For a few months, I would purposely wear the Plattan ADV Wireless headphones from UrbanEars in the gym, but I longed for a true pair of workout-friendly pair of cans from the company, so when the company sent over their UrbanEar Hellas, I didn’t even have to open up the packaging before knowing I found my new workout headphones!
In the gym, I am personally a fan of wireless headphones, even more than wireless in-ears like the Jaybirds or Beats. The reason is simple functionality. I lift weights, hit the treadmill, and more importantly do a lot of movements at the gym that while sweating deem in-ear headphones worthless. When frequently adjusting the buds in my ears, I just prefer the overall usage of having the headphones securely fastened on my head for workouts such as squats, dips, and planks. So when I started to workout with the UrbanEars Hellas, which retail for $119, the first thing I noticed was how comfortable they were on my head compared to the Plattan ADV’s. Designed with mobility being the focus, the Hellas are made for the active person who intends to sweat a lot.
When frequently adjusting the buds in my ears, I just prefer the overall usage of having the headphones securely fastened on my head for workouts such as squats, dips, and planks. So when I started to workout with the UrbanEars Hellas, which retail for $119, the first thing I noticed was how comfortable they were on my head compared to the Plattan ADV’s. Designed with mobility being the focus, the Hellas are made for the active person who intends to sweat a lot.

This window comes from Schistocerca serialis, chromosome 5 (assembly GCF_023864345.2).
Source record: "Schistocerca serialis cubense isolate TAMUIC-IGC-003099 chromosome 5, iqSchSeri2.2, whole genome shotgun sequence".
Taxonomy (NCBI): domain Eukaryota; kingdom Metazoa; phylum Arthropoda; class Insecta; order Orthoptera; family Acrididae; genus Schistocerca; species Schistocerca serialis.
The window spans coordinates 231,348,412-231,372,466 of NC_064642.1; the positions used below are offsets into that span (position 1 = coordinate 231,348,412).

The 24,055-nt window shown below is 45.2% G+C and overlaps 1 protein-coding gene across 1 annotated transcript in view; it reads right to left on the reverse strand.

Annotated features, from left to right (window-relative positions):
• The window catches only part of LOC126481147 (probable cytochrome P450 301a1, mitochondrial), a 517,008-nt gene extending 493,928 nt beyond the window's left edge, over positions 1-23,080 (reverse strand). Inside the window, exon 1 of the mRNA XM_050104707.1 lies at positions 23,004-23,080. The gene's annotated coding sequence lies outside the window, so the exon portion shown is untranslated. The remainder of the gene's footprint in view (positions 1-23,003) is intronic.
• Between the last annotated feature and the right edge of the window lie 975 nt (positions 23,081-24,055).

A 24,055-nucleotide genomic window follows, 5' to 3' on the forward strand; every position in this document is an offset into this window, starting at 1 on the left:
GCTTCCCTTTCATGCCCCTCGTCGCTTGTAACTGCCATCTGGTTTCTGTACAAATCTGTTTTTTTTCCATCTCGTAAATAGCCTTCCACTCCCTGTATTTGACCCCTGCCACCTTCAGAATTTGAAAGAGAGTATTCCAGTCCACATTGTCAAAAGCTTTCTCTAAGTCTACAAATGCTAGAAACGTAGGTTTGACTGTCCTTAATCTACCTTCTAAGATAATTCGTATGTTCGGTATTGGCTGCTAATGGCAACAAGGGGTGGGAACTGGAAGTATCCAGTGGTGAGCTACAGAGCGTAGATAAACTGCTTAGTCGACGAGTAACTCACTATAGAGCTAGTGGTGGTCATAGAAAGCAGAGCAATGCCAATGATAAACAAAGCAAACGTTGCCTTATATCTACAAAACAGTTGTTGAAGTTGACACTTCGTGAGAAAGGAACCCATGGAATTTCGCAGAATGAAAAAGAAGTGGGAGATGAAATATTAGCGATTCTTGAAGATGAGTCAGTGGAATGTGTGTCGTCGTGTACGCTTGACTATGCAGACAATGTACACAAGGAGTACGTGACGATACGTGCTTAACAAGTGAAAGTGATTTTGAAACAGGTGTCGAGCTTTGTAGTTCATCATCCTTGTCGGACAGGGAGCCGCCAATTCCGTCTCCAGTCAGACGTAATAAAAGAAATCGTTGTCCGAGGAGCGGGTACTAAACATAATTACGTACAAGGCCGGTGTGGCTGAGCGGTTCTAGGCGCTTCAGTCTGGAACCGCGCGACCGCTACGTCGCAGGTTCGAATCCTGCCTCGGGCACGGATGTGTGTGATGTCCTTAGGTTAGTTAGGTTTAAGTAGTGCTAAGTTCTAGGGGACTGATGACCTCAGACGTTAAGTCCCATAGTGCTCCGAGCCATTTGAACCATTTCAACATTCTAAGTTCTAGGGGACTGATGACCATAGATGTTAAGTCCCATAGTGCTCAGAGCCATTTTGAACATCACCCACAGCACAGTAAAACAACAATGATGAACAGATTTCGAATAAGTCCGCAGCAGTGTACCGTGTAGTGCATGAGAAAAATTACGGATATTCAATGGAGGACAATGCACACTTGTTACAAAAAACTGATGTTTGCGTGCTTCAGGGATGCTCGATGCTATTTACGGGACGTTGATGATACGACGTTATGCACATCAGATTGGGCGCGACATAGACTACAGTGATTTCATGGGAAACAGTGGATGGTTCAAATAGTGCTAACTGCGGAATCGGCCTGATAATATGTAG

The ear cups are actually machine washable which is a big feature I requested from the Plattan ADV wireless I had been using, as the cups on those were so worn from sweat after the first five uses, I couldn’t comfortably wear them out casually.
Available in various colors, I received the Limited Edition Roland Garro’s Orange Hellas, which go pretty well with my blue and orange Nikes. Admittedly so, the Hellas have a remarkably small footprint in term of weight. Weighing about four ounces, you can barely feel them while wearing. This is mainly due to the construction of the headphones themselves being made of plastic, with the only metal being the two wires that connect the two ear cups together. Other than that, you get yourself a mesh band that will cover the top of your head that can also be washed if need be.
Being able to wash them after working out is great since all you have to do is take the headband and the ear cups off with a twist, put them in a pillowcase and put them in the wash. I reached out to UrbanEars and was told to let them air dry, but that obviously goes without saying. The trick comes in actually reattaching the ear cups after a wash, so make sure that the headphones are completely dry, or else they will feel a bit loose on your ears the next time you go to put them on.